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Protection of a fifth toe with ulcer and diabetes

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  #1  
Old 6th October 2006, 02:14 PM
fred fred is offline
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Default Protection of a fifth toe with ulcer and diabetes

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hello,

I used an orthose as EVA moulded hot
very flexible material and soft

know this technique?
that made you in this case?

thank's for all
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Old 6th October 2006, 05:05 PM
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Cameron Cameron is offline
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Hi Fred

If it works then you can ask for no more.

A general problem with tubular devices, especially solid ones, is they rotate longitudinally on the toe. The advantage of the second skin means external friction from foot movement etc. occurs on the outside of the sheath , but sometimes the interface between the sheath's inside and the lesion can also be prone to dynamic friction which interferes with healing. Also sometimes where the traditional pad maker may come across problems is when prescriptions leave edges e.g. crescent. which catch the surface of the lesion or further irritate this with rough edges from adhesives etc. One further problem with the device you have demonstrated is with use it will plastically deform and any advantage the sheath has is lost when it integrity changes.

I like the silicone tubular bandages where there is no risk of toe constriction these provide simple covers with the advantage of a siliconised surface to offer pressure resistance and more especially reduce shear levels across the lesion's surface. These can be washed and therefore arguably more hygienic than a sheath potentially contaminated with exudates.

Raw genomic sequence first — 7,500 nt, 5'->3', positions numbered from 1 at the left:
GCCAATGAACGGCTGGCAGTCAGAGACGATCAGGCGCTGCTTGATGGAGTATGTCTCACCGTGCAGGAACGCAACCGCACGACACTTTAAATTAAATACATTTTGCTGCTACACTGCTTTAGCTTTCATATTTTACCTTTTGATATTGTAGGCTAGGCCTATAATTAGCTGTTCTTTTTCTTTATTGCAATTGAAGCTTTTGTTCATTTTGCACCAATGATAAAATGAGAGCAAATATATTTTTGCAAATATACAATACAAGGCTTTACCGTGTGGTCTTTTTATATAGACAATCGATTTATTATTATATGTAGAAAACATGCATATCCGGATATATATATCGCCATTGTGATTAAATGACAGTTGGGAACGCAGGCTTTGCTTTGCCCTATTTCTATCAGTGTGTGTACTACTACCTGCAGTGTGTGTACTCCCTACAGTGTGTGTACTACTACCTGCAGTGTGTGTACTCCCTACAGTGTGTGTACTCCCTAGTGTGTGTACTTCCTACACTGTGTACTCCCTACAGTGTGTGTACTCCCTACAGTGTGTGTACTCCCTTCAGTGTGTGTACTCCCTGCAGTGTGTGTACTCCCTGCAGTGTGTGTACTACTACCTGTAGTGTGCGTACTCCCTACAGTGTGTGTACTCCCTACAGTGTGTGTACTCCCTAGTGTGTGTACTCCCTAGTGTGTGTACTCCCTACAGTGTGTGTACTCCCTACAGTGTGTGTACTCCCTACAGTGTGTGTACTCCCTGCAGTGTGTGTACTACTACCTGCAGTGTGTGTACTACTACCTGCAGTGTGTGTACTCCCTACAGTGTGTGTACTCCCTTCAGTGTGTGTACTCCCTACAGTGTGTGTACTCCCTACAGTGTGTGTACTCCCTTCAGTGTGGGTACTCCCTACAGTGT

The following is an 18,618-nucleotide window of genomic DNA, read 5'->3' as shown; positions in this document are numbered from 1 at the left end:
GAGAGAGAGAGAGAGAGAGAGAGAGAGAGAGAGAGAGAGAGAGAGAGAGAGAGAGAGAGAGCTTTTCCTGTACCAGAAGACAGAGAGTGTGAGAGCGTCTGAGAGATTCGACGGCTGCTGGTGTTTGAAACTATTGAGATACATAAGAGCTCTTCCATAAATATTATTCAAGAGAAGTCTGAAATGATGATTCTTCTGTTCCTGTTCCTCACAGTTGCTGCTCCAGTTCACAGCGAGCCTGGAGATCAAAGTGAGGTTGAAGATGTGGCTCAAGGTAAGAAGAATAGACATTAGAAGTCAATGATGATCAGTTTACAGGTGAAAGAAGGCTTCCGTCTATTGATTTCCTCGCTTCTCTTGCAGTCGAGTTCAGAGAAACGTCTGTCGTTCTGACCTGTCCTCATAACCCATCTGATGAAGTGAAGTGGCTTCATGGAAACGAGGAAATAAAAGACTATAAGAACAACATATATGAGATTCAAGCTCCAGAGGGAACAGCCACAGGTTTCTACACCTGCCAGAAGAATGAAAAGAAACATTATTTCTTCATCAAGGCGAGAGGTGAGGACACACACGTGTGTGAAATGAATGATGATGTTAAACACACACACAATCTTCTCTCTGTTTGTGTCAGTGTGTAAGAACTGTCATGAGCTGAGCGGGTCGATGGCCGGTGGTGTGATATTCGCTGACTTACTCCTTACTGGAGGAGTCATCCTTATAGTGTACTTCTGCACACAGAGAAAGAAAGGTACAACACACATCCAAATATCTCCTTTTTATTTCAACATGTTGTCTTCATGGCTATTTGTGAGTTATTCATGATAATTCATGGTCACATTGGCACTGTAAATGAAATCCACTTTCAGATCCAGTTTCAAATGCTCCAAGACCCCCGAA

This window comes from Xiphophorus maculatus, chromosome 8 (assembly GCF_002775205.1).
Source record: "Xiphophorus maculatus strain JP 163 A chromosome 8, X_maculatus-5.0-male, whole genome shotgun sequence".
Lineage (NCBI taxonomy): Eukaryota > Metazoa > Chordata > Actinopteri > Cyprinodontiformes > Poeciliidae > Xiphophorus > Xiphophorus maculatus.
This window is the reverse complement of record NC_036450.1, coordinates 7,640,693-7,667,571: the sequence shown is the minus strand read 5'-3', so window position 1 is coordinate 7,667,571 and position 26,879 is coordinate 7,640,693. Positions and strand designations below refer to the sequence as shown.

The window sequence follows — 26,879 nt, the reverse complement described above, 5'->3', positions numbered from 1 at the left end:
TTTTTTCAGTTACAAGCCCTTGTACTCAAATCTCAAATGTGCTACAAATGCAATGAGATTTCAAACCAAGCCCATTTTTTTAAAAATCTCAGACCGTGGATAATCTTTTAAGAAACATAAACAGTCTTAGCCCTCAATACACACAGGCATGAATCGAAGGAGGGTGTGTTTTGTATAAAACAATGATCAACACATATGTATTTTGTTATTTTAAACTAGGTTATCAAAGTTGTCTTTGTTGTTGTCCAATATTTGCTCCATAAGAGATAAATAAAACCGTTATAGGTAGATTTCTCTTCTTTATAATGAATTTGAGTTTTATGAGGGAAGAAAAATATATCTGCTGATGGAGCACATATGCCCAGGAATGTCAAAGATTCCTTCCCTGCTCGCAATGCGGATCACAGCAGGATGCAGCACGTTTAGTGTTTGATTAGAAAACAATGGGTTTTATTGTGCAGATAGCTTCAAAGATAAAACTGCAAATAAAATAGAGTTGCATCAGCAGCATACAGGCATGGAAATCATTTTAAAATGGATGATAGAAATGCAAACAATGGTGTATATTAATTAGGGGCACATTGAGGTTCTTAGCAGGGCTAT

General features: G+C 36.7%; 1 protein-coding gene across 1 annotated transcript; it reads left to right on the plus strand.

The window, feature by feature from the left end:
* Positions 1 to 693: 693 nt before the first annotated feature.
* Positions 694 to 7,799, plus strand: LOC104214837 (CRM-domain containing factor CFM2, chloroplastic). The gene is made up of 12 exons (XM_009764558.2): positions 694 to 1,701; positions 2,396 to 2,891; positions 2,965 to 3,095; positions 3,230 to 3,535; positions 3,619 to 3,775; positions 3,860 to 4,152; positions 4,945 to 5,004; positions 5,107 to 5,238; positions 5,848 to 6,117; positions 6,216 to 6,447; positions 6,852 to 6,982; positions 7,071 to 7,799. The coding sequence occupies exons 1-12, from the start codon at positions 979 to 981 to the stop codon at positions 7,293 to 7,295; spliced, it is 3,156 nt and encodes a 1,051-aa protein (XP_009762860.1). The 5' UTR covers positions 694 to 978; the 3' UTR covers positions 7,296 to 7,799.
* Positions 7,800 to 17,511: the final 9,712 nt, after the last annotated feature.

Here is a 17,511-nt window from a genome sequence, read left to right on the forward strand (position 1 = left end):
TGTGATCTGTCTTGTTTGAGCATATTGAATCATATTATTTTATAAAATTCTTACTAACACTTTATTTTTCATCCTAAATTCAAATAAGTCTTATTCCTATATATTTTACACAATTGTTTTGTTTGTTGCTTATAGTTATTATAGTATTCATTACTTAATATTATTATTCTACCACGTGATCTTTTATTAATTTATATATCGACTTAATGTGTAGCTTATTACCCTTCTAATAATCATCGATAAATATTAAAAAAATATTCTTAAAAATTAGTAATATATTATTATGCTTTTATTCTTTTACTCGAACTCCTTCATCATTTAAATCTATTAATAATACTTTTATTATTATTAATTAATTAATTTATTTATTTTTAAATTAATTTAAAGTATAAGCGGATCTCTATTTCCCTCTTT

There are other ways to approach this problem and when I get access to a decent photo file I will post it. The secret is to breakdown the reaction forces across the skin surface, then look at where reultant forces cross to give a crokscrew effect on the lesion. The most effective way to deal with the problem is a subtle dorso-medial crescent lying off the lesion. Can be formed from a silicone putty toe spacer.

Cheers
Cameron
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Old 7th October 2006, 01:47 AM
javier javier is offline
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Quote:
Originally Posted by Cameron
There are other ways to approach this problem and when I get access to a decent photo file I will post it. The secret is to breakdown the reaction forces across the skin surface, then look at where reultant forces cross to give a crokscrew effect on the lesion. The most effective way to deal with the problem is a subtle dorso-medial crescent lying off the lesion. Can be formed from a silicone putty toe spacer.
This is the most successful approach, at least for me. I have been looking for a photo on my archive, but I have not found none showing this design. If I have the chance, I will upload one.
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